Monoamine Oxidase Inhibitors (MAOIs)

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Overview: Monoamine Oxidase Inhibitors (MAOIs) are a class of antidepressants that are sometimes used to help treat several mental health conditions. They were the very first antidepressants to have been created. They are rarely used in the contemporary age due to more modern and safer antidepressant classes like SSRIs and SNRIs being created. MAOIs are often a last line of medication-based treatment. They are permitted for use for Depression, Bipolar DisorderPersonality disorder‘s and Post-traumatic stress disorder.

 

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How do they work?: MAOIs prevent an enzyme called monoamine oxidase removing neurotransmitters norepinephrine, serotonin and dopamine from the brain. In doing so, the levels of these neurotransmitters rise – which is believed to improve mood and emotion. It is usually recommended to use MAOIs in conjunction with some form of psychotherapy.

 

How effective are they?: MAOIs were used hugely during the 1960s. They helped many people recover from depression. However, some MAOIs have since been withdrawn from the market. While certainly effective, anyone taking MAOIs need to avoid foods and beverages containing tyramine. This can include aged cheeses, some meat and alcohol among other substances. Those suffering from moderate and severe depression can benefit from MAOIs.

 

Treatment Course: MAOI Antidepressants generally come in tablet form. Once prescribed, a low dose will initially be set. A typical treatment course lasts six months, though it can often rise to around 18 months, or even indefinite use. Unfortunately, it takes at least two weeks for benefits to be felt. At first, your mood may start to increase again. The full benefits of antidepressants normally take up to six weeks to be felt. If after this point you haven’t witnessed an improvement, it is worth talking to your GP or mental health specialist. They may suggest switching antidepressants. Many people succeed on their second antidepressant. It is highly likely you will experience some mild side effects early in the treatment. It is crucial however to not stop taking the tablets, as these side effects will disappear quickly.

 

Types of MAOI Antidepressants: Very few MAOIs are prescribed in the contemporary age. However, if other classes of antidepressants have failed, they can be an option.

 

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Side Effects

We recommend consulting the individual page for each antidepressant for information on side effects – as they differ from tablet to tablet. Furthermore, the leaflet that comes with each pack of tablets contains enhanced information on side effects. Side effects generally are only present in the first few days of treatment, with the body needing time to get used to treatment. You will often see a GP during the first month of treatment to see how you are reacting.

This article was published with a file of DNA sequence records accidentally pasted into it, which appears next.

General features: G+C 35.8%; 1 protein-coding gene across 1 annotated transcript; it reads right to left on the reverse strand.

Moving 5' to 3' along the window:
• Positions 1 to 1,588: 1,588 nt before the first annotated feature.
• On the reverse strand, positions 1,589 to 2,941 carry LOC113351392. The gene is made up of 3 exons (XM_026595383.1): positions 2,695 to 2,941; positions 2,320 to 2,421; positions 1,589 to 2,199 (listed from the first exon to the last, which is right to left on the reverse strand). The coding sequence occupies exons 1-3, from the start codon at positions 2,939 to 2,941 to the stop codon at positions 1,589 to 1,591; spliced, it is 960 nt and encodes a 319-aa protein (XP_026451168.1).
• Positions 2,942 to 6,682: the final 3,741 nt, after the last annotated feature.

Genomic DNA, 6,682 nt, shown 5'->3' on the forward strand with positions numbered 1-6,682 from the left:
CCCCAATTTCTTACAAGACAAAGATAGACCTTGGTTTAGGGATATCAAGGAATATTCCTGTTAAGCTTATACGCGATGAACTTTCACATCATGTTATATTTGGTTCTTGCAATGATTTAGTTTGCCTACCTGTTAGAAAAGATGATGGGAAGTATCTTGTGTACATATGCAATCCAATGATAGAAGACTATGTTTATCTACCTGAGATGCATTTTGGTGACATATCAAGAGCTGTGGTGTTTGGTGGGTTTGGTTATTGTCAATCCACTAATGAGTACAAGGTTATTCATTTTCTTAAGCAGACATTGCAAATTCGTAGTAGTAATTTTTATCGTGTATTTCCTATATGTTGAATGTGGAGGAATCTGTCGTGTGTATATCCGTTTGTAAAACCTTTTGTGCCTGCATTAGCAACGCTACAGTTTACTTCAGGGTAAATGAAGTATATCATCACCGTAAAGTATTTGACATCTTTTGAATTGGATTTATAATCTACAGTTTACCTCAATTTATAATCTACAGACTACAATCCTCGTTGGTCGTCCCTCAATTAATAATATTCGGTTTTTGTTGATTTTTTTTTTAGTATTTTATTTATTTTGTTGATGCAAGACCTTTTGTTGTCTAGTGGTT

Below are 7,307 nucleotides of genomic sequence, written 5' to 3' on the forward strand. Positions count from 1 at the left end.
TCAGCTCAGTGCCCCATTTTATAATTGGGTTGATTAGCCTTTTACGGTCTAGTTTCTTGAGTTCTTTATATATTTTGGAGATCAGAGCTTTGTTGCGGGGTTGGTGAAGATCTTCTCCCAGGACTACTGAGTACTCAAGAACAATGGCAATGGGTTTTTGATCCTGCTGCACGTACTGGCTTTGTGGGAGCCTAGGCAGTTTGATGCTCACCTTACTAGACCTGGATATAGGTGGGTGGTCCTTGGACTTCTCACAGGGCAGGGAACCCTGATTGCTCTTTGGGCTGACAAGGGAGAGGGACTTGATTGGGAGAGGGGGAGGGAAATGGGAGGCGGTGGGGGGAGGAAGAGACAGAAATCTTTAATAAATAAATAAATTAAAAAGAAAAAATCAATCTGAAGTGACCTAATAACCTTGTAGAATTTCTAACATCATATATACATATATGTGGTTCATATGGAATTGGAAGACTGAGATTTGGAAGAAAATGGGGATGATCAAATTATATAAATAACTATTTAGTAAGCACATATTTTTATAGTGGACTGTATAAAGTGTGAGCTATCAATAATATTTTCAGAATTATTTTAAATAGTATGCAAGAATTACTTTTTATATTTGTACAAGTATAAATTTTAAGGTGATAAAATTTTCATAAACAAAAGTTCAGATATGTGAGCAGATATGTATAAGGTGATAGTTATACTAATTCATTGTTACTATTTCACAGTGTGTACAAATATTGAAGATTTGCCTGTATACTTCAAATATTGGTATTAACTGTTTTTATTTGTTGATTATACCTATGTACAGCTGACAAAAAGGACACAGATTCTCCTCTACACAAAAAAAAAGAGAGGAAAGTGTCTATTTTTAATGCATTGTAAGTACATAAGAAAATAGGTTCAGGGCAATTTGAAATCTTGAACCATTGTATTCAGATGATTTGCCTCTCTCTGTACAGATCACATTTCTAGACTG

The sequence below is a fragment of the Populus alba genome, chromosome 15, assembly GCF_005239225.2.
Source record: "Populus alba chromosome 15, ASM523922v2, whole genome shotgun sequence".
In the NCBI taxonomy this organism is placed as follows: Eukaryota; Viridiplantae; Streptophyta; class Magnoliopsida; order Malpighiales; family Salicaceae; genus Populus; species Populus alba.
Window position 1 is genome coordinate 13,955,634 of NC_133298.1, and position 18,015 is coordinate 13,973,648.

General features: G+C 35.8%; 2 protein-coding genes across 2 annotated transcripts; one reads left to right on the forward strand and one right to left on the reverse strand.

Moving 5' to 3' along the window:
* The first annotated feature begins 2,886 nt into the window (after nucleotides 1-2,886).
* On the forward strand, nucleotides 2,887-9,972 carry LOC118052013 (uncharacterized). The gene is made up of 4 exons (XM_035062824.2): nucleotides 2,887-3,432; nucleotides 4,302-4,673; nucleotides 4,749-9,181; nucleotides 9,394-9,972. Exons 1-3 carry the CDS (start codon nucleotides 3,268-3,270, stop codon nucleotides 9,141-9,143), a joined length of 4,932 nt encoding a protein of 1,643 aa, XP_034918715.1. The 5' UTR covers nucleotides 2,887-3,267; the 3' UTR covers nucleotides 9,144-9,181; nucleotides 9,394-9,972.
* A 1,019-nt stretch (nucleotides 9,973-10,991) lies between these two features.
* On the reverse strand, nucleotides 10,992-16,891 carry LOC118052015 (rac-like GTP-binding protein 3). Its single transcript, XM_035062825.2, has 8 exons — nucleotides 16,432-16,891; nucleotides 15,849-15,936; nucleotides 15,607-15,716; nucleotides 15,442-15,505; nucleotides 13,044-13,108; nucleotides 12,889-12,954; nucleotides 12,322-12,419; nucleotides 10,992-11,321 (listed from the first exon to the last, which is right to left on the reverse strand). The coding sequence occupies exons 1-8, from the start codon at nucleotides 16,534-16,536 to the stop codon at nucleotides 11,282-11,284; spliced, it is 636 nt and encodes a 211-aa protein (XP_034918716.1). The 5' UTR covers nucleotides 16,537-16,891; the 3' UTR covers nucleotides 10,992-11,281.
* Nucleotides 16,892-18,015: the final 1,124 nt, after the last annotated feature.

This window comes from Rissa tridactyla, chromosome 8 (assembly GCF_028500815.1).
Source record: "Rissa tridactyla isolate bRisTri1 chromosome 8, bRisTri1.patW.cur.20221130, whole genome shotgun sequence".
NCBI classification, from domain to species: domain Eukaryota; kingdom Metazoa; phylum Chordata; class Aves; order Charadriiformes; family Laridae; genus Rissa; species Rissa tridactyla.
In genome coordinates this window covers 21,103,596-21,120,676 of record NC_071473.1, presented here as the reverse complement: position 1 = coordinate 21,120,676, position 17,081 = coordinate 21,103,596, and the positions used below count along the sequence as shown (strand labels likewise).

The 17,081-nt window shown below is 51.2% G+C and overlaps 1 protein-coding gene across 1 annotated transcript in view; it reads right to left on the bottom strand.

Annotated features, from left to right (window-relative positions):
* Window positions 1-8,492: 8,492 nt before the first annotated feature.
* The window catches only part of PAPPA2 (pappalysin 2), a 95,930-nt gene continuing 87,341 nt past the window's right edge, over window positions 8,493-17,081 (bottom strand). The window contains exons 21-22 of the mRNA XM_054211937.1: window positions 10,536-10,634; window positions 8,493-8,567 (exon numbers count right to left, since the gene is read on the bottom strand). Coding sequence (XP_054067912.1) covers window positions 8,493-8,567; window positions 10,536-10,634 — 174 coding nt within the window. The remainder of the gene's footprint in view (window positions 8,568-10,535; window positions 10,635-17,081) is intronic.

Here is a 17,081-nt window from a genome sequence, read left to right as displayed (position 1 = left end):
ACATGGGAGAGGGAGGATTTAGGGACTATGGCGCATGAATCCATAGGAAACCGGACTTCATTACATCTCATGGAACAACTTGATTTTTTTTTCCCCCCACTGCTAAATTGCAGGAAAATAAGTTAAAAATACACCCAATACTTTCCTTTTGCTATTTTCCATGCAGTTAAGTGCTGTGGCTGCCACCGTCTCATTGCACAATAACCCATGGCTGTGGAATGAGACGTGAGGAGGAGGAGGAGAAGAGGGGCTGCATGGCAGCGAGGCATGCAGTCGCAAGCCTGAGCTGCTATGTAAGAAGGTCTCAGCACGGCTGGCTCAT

MAOI’s need to be carefully managed. Most importantly, foods or beverages including tyramine need to be avoided. A high level of Tyramine can cause hypertensive crisis – which is usually fatal. Foods and drink that include tyramine include meat, fish, aged cheeses, sour cream, avocados, alcohol and more. Common side effects of MAOIs include dry mouth, dizziness, headaches, sedation, weight gain or loss, constipation, urinary retention, sexual dysfunction, and in extreme cases – psychosis.

 

Cautions

As with any medication, you must be careful when taking antidepressants. Your GP or mental health professional should make you aware of any types of medicine or foods that you should avoid. Some frequently used medications, even over-the-counter ones shouldn’t be used with antidepressants. It is worth looking at the individual page of each antidepressant to see cautions, but an overview is provided here.

 

Other Medicines: When taking an MAOI, there are several medicines to avoid. Other psychotropic medications like antidepressants, painkillers, stimulants and antipsychotics should be avoided. Tobacco-containing products too should be avoided. You should also avoid the herbal remedy St John’s Wort. To emphasise, you shouldn’t combine antidepressant classes.

 

Pregnancy and Breastfeeding: Antidepressants generally aren’t recommended for pregnant women. Taking antidepressants while breastfeeding also isn’t recommended.

 

Young People: People under the age of 18 are rarely prescribed antidepressants, instead being offered therapy. The exception to this is the SSRI Fluoxetine (Prozac). If therapy hasn’t worked, antidepressants can be prescribed. People under the age of 25 taking antidepressants have been shown to be vulnerable to suicidal thoughts – a serious side effect.

 

Illicit Drugs: The use of illegal or recreational drugs isn’t recommended, as they can react unpredictably with antidepressants. Cannabis, cocaine, heroin and ketamine have been known to particularly worsen symptoms.

 

As always, ensure you read the information leaflet.

 

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